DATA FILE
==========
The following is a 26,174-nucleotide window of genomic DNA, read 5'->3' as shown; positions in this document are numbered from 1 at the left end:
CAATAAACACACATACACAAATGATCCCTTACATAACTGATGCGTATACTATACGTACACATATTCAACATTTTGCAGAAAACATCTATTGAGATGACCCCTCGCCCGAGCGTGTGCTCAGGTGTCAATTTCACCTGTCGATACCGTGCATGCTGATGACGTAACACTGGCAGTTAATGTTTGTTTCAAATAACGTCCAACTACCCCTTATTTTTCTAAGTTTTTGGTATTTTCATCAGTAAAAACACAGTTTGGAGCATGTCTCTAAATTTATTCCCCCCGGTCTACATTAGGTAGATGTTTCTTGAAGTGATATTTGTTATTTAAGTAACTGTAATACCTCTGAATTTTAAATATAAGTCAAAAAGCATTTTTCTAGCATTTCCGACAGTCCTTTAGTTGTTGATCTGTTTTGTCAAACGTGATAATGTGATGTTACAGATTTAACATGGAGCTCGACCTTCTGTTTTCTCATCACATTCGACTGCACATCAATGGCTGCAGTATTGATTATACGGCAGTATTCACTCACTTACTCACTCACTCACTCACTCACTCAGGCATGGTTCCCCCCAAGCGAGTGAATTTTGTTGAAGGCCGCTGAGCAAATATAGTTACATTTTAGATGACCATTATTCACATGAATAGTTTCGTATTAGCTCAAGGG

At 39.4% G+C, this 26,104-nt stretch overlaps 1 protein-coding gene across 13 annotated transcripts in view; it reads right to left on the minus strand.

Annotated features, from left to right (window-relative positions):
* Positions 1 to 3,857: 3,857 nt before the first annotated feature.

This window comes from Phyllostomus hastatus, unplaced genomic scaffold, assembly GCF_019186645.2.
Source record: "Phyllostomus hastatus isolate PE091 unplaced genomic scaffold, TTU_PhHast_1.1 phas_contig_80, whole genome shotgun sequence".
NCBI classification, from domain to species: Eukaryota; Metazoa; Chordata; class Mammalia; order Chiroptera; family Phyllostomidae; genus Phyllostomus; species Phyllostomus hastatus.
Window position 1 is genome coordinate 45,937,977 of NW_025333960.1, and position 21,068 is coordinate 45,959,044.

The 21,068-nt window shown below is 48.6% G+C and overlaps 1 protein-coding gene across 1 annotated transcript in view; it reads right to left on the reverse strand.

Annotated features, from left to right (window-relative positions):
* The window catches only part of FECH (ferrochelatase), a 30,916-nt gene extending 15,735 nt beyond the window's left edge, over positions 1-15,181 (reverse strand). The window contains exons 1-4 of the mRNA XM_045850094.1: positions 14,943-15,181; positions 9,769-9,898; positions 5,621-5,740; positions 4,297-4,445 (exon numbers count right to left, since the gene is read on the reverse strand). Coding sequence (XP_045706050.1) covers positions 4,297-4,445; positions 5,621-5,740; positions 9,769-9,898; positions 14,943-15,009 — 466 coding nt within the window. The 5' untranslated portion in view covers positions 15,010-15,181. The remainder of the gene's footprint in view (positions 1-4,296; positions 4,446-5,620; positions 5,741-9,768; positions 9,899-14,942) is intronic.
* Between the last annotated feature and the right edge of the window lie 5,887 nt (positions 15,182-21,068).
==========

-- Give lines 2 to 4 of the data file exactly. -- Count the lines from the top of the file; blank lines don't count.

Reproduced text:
CAATAAACACACATACACAAATGATCCCTTACATAACTGATGCGTATACTATACGTACACATATTCAACATTTTGCAGAAAACATCTATTGAGATGACCCCTCGCCCGAGCGTGTGCTCAGGTGTCAATTTCACCTGTCGATACCGTGCATGCTGATGACGTAACACTGGCAGTTAATGTTTGTTTCAAATAACGTCCAACTACCCCTTATTTTTCTAAGTTTTTGGTATTTTCATCAGTAAAAACACAGTTTGGAGCATGTCTCTAAATTTATTCCCCCCGGTCTACATTAGGTAGATGTTTCTTGAAGTGATATTTGTTATTTAAGTAACTGTAATACCTCTGAATTTTAAATATAAGTCAAAAAGCATTTTTCTAGCATTTCCGACAGTCCTTTAGTTGTTGATCTGTTTTGTCAAACGTGATAATGTGATGTTACAGATTTAACATGGAGCTCGACCTTCTGTTTTCTCATCACATTCGACTGCACATCAATGGCTGCAGTATTGATTATACGGCAGTATTCACTCACTTACTCACTCACTCACTCACTCACTCAGGCATGGTTCCCCCCAAGCGAGTGAATTTTGTTGAAGGCCGCTGAGCAAATATAGTTACATTTTAGATGACCATTATTCACATGAATAGTTTCGTATTAGCTCAAGGG

At 39.4% G+C, this 26,104-nt stretch overlaps 1 protein-coding gene across 13 annotated transcripts in view; it reads right to left on the minus strand.

Annotated features, from left to right (window-relative positions):